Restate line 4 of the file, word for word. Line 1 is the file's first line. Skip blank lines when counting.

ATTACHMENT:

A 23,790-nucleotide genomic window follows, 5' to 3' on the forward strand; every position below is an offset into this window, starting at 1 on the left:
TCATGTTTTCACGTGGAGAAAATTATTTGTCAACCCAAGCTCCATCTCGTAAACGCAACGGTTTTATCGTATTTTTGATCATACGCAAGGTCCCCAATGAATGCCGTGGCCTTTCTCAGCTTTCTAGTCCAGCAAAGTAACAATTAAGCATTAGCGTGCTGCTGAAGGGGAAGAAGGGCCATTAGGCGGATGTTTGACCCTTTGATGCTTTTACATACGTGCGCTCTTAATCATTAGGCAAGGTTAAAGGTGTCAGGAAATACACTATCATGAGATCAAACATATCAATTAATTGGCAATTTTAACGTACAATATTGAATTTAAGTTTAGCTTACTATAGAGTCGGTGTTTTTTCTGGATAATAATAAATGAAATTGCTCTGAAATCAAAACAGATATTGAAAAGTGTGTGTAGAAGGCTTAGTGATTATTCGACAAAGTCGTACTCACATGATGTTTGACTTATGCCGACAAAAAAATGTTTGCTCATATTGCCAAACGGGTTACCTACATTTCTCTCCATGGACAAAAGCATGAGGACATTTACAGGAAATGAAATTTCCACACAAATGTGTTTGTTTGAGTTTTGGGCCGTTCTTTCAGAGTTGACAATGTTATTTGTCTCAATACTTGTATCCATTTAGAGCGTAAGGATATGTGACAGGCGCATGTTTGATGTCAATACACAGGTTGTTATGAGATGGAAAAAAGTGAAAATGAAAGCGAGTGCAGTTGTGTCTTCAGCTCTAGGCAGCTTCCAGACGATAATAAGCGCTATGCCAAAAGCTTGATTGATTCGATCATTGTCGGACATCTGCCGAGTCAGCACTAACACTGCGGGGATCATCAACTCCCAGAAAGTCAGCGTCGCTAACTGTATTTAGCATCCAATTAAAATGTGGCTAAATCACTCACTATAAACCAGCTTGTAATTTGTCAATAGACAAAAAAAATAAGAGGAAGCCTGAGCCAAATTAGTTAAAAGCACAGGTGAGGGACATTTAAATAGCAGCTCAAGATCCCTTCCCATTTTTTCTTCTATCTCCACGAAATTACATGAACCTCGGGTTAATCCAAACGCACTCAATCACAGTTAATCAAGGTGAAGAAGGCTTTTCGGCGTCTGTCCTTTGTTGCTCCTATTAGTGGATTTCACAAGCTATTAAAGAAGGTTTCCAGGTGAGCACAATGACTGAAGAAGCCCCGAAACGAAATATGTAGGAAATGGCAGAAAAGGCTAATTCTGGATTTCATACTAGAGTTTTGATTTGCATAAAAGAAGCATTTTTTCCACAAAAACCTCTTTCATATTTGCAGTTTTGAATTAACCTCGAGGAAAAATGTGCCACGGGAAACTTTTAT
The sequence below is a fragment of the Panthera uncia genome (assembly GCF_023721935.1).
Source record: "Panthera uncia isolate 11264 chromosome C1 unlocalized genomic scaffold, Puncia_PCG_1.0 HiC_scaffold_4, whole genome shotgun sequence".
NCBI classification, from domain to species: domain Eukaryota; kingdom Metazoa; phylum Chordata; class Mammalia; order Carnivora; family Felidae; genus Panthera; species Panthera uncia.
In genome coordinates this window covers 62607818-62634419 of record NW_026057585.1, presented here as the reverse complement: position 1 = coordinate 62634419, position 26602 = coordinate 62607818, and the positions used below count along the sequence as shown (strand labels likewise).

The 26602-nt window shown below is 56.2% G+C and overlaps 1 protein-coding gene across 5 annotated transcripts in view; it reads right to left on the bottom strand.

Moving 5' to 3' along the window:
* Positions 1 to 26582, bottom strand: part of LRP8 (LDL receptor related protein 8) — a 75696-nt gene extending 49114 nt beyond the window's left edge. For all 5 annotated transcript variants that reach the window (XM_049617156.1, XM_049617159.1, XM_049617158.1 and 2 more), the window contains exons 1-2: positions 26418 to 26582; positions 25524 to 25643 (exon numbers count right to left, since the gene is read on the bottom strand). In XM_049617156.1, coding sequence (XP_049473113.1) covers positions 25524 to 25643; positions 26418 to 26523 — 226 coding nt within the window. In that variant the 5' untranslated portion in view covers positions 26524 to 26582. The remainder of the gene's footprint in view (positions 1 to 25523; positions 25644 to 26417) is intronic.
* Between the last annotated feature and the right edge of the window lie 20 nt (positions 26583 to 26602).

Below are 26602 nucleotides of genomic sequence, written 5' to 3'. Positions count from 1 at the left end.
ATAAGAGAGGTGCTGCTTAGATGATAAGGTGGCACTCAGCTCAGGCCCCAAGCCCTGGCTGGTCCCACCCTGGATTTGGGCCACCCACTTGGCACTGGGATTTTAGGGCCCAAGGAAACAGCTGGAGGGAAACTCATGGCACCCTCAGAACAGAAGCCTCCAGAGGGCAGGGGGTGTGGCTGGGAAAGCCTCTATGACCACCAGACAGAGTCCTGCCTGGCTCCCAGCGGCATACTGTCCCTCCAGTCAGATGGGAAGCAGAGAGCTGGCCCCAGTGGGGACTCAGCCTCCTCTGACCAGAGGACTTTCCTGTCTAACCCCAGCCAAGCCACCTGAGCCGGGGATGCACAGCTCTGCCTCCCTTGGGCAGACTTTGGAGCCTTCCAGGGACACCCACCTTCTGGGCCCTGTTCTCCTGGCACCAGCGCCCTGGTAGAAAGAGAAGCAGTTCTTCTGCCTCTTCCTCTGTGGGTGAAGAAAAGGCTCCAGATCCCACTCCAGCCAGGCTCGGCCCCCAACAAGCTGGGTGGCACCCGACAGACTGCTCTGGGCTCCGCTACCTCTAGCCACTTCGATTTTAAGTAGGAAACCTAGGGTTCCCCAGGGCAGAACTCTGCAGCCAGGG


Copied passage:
Source record: "Panthera uncia isolate 11264 chromosome C1 unlocalized genomic scaffold, Puncia_PCG_1.0 HiC_scaffold_4, whole genome shotgun sequence".